|February 2000 Ride Feature||www.virtualindian.org|
|Home / Features / Road Trip|
Before I get started, I'll give you a little information about myself.
First, I love long road trips, especially when it involves warm, scenic
areas. I live in the Pacific Northwest where the Summers are beautiful,
but the rest of the year, is dark and wet. My favorite motorcycles are
the "World's Finest" Indian motorcycles, but for the road trips, I ride
a 97 Harley Road King. I have owned many brands, and styles of bikes since
1970, but the Road King has proven to work best for the type of riding
I prefer. Harley's are dinosaurs, and mine is Violet (Purple), hence the
bike has been dubbed "Barney". Although I sometimes enjoy riding with select
friends, my preference is to ride alone and enjoy the solitude.
I purchased an Indian 741B (see photo 741) from a fellow in New York, and when it arrived, I began doing some of the background work for restoration. The bike had an unstamped engine installed, and the original engine in pieces, but complete, so I wanted to get the installed engine running, and then remove it, and install the correct engine. Then the sale of the unstamped engine would provide some of the funds for the restoration of the bike. Once I got the engine running, I was ready to rebuild the correct engine, and found that the reason it had been replaced, was a broken cam gear. I found that the crankshafts and bearing races were terribly pitted, and decided that I wanted to send the cases to John Bivens at Jerry Greer's Indian Engineering to have them replaced. I had also spoken to Jerry about trading, or selling him the spare engine, and some other spare parts, but it is risky and expensive to ship complete engines, so I decided to make a road trip out of it. This would also be an excellent opportunity to visit Starklite, and Kiwi, since I have dealt with all of them, but never been there. March in Oregon is wet and cold, and Southern California is dry and warm, so it was an easy decision, but how do you haul 300 pounds of parts and still make it a bike trip..... Well, I have a small cargo trailer that Barney could pull, and as long as I didn't hit snow and ice it wouldn't be a problem.
The trip to the Los Angeles area is about 1000 miles each way, and I figured it would take two days each way. I headed south on Friday, expecting to pull in to LA Sunday afternoon, get a Motel, and visit Greer on Monday. Starklite is closed Monday, so I would hit Kiwi and Stark's on Tuesday. I don't usually do a lot of planning, since I like to be flexible, and decide as I go.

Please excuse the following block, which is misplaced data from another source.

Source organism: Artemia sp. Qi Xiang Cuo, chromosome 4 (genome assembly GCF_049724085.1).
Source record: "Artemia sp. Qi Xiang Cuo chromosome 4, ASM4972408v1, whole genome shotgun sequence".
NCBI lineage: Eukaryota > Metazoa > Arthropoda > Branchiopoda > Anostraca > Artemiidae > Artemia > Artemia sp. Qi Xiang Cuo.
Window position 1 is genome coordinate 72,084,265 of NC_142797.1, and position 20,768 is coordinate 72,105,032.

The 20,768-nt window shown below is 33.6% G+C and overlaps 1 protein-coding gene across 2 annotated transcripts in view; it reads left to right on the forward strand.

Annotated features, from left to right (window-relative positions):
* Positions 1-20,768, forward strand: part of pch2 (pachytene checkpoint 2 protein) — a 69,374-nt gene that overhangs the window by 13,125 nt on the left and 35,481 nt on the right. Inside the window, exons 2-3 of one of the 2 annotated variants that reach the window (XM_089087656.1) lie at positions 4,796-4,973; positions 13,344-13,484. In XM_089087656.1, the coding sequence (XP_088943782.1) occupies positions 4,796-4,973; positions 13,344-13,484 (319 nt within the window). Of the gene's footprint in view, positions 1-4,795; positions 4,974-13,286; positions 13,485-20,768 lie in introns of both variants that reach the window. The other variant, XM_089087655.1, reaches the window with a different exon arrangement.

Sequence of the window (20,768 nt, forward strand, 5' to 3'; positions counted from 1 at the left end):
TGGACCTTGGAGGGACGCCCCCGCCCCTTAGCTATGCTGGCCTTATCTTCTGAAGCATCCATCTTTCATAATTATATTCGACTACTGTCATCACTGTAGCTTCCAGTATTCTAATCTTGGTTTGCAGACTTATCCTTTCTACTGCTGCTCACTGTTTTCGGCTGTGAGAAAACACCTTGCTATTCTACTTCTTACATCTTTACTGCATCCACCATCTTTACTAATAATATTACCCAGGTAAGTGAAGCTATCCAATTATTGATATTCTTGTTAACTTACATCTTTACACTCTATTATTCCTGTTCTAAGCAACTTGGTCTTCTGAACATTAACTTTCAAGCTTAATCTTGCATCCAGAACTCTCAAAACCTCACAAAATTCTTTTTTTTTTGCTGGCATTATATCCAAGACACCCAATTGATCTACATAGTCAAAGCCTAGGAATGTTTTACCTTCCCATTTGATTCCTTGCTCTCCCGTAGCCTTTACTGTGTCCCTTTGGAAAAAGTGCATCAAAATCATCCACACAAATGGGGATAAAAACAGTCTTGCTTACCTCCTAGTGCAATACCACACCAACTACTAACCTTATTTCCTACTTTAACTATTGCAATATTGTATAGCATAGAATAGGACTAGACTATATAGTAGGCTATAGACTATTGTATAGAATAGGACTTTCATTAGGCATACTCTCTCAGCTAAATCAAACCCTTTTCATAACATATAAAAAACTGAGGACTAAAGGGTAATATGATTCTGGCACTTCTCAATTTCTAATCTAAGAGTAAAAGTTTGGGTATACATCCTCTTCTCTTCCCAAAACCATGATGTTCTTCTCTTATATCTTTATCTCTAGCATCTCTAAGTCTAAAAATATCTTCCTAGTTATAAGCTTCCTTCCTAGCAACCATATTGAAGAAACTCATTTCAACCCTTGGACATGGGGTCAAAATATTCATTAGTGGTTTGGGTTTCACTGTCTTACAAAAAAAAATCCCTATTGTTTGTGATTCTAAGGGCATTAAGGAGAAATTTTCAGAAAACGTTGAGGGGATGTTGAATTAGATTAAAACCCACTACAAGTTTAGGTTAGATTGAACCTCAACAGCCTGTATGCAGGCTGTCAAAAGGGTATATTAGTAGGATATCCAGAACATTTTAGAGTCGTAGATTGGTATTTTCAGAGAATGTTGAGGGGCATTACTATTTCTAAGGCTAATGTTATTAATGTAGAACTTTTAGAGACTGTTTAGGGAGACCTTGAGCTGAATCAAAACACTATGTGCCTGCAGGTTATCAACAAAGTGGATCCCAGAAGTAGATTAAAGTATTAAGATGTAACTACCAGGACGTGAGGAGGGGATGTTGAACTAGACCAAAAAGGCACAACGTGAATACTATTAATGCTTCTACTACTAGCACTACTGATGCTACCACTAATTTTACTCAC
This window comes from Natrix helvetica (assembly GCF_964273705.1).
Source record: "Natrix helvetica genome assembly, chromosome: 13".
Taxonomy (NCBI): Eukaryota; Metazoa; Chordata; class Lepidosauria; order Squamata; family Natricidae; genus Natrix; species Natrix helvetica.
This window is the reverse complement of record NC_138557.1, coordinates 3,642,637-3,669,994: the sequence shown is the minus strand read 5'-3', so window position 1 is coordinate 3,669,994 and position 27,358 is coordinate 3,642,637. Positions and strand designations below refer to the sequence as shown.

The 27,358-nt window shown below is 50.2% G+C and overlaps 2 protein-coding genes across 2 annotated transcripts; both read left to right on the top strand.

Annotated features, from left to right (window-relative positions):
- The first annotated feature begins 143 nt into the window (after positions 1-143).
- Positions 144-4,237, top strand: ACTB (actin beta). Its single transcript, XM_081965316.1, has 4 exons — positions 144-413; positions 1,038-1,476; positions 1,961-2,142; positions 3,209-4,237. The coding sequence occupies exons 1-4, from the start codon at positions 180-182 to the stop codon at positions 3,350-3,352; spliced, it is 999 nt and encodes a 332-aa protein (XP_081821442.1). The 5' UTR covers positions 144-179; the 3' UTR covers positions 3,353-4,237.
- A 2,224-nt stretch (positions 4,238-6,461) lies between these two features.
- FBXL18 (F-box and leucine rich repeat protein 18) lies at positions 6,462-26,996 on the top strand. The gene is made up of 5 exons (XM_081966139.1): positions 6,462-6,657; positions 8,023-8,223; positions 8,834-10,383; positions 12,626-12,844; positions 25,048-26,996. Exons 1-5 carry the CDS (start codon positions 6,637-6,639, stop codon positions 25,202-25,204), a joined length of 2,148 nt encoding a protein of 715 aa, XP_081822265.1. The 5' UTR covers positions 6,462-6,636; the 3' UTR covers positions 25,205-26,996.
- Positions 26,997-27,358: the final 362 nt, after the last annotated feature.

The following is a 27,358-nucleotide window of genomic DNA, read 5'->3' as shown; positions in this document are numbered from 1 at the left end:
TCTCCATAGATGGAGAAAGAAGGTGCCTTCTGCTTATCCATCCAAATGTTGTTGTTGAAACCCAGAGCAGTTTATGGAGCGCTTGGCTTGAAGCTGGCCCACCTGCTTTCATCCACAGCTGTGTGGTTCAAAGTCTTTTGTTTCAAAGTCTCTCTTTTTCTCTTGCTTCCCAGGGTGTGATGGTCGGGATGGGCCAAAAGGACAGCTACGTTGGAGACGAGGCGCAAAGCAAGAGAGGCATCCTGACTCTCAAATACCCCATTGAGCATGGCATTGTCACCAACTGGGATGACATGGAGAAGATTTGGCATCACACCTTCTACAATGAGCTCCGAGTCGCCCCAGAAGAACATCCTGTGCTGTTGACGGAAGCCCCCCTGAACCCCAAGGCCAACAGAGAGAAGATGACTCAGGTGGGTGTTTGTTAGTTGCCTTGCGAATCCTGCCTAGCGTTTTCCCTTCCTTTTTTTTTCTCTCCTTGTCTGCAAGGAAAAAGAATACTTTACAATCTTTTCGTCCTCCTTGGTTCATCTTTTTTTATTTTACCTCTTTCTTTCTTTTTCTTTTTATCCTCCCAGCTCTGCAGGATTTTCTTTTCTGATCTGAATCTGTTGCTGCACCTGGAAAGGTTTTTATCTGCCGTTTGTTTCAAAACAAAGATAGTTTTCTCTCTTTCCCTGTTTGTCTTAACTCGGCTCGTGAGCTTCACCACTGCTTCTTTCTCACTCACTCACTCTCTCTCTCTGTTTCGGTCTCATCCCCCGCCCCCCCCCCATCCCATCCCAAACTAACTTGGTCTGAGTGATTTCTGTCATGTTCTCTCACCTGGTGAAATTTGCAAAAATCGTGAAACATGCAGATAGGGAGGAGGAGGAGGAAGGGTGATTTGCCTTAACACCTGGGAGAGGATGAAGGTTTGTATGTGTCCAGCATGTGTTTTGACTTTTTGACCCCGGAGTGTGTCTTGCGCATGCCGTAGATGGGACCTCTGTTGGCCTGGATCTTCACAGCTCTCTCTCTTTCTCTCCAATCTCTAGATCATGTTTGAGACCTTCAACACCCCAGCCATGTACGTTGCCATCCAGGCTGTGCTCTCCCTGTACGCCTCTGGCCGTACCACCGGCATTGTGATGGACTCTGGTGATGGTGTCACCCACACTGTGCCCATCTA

I made it about 700 miles, before deciding to get a room, so I stopped and secured a place for the night. One of the reasons I like Barney, is that he can go the distance with very few problems. Pulling the extra weight, caused the fuel mileage to drop a bit, but Barney handles it well. I had to stop and redistribute the load in the trailer several times to improve the handling, and finally blew the air shock line on the trailer. I decided to make a run for LA, and then I could repair the damaged line at the Motel, since I would have plenty of dead time. I arrived in LA, picked up some air line, and secured a room by around 1 P.M. Sunday. I then set out to replumb the air lines in the parking lot of the Motel.
Monday morning I went to visit Jerry Greer's shop. I was surprised at how small the facility was, but impressed at the depth of their stock. The shop is located in Stanton, Ca., in a small Industrial rental park. Jerry's shop is very clean, neat, well organized, but not what you might expect by looking at the scope of his catalog detail. Jerry Greer's Indian Engineering, had planted the vision of some massive facility with computers, test equipment, CNC machining, and engineers in my mind...........
I spent a couple hours visiting with Ron (parts dude), Jerry, and the very interesting, John Bevins. John, owns the restoration part of the business, and besides being quite a character, his knowledge of Indians is impressive. John is meticulous, dedicated, articulate, and just an all round good guy. He is also more than willing to share his knowledge, and is not afraid to tell you when he doesn't know something (That impresses me more than all the self proclaimed experts).
Since the tour, and visit didn't take as long as I had anticipated, I decided to take a run up north to find Kiwi, in Riverside.
For those of us that aren't used to LA traffic, their freeway system can be like a pinball game, and you're the ball!
I found Riverside, and using my detective skills, circled the area that
I was sure they were in, several times, before giving my male ego a kick
in the butt, and finding a phone. Steve just laughed, and told me I was
about 4 blocks away. Now, you have to understand, none of the streets go
through, and their shop is located in a semi residential area, on Mike's
property, behind his house. Their shop seamed less crowded than Greer's,
but every bit as well organized, and clean. The shop has a small group
of bikes on display, as well as some memorabilia and original Indian items.
They were in the beginning stages of setting up an area for repair and
restoration work. I spent some time visiting with Steve between his other
duties, and got a chance to meet Mike "Kiwi" Tomas. They have a very nice
custom built Freightliner truck that has an amazing amount of inventory,
which is taken to the major swap meets around the country. I got some directions
from Steve, and headed back to the Motel, in the late afternoon.
741B for restoration
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